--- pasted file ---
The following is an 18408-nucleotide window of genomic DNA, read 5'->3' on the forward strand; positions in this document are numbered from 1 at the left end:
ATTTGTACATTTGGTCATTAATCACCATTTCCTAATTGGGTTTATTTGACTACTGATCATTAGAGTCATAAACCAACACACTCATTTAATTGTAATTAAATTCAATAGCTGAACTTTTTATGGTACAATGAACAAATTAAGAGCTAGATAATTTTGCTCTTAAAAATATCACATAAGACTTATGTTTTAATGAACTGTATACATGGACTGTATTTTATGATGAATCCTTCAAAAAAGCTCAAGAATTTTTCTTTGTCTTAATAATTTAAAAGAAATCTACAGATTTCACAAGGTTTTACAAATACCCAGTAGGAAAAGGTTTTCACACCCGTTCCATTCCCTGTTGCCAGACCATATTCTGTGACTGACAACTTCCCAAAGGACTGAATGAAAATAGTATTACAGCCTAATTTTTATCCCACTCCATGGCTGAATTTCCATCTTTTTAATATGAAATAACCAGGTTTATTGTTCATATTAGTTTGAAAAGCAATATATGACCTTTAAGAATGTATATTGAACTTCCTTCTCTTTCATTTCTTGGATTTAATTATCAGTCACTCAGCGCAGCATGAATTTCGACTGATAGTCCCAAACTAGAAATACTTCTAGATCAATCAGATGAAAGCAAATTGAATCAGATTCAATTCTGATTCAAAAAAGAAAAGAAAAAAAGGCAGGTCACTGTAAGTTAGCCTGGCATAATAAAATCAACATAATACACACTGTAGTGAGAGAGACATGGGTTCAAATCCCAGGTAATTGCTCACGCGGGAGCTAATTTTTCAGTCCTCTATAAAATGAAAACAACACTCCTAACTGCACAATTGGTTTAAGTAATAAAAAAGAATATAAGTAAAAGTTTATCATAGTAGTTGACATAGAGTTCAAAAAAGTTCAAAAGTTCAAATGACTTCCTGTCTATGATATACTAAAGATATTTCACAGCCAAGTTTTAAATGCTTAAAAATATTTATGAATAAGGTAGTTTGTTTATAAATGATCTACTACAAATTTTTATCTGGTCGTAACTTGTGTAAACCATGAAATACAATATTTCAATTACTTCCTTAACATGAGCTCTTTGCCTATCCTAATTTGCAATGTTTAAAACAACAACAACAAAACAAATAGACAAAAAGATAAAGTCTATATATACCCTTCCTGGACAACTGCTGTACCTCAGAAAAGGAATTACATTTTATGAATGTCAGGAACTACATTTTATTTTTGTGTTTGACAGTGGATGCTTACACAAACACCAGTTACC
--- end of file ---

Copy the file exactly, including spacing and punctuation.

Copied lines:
The following is an 18408-nucleotide window of genomic DNA, read 5'->3' on the forward strand; positions in this document are numbered from 1 at the left end:
ATTTGTACATTTGGTCATTAATCACCATTTCCTAATTGGGTTTATTTGACTACTGATCATTAGAGTCATAAACCAACACACTCATTTAATTGTAATTAAATTCAATAGCTGAACTTTTTATGGTACAATGAACAAATTAAGAGCTAGATAATTTTGCTCTTAAAAATATCACATAAGACTTATGTTTTAATGAACTGTATACATGGACTGTATTTTATGATGAATCCTTCAAAAAAGCTCAAGAATTTTTCTTTGTCTTAATAATTTAAAAGAAATCTACAGATTTCACAAGGTTTTACAAATACCCAGTAGGAAAAGGTTTTCACACCCGTTCCATTCCCTGTTGCCAGACCATATTCTGTGACTGACAACTTCCCAAAGGACTGAATGAAAATAGTATTACAGCCTAATTTTTATCCCACTCCATGGCTGAATTTCCATCTTTTTAATATGAAATAACCAGGTTTATTGTTCATATTAGTTTGAAAAGCAATATATGACCTTTAAGAATGTATATTGAACTTCCTTCTCTTTCATTTCTTGGATTTAATTATCAGTCACTCAGCGCAGCATGAATTTCGACTGATAGTCCCAAACTAGAAATACTTCTAGATCAATCAGATGAAAGCAAATTGAATCAGATTCAATTCTGATTCAAAAAAGAAAAGAAAAAAAGGCAGGTCACTGTAAGTTAGCCTGGCATAATAAAATCAACATAATACACACTGTAGTGAGAGAGACATGGGTTCAAATCCCAGGTAATTGCTCACGCGGGAGCTAATTTTTCAGTCCTCTATAAAATGAAAACAACACTCCTAACTGCACAATTGGTTTAAGTAATAAAAAAGAATATAAGTAAAAGTTTATCATAGTAGTTGACATAGAGTTCAAAAAAGTTCAAAAGTTCAAATGACTTCCTGTCTATGATATACTAAAGATATTTCACAGCCAAGTTTTAAATGCTTAAAAATATTTATGAATAAGGTAGTTTGTTTATAAATGATCTACTACAAATTTTTATCTGGTCGTAACTTGTGTAAACCATGAAATACAATATTTCAATTACTTCCTTAACATGAGCTCTTTGCCTATCCTAATTTGCAATGTTTAAAACAACAACAACAAAACAAATAGACAAAAAGATAAAGTCTATATATACCCTTCCTGGACAACTGCTGTACCTCAGAAAAGGAATTACATTTTATGAATGTCAGGAACTACATTTTATTTTTGTGTTTGACAGTGGATGCTTACACAAACACCAGTTACC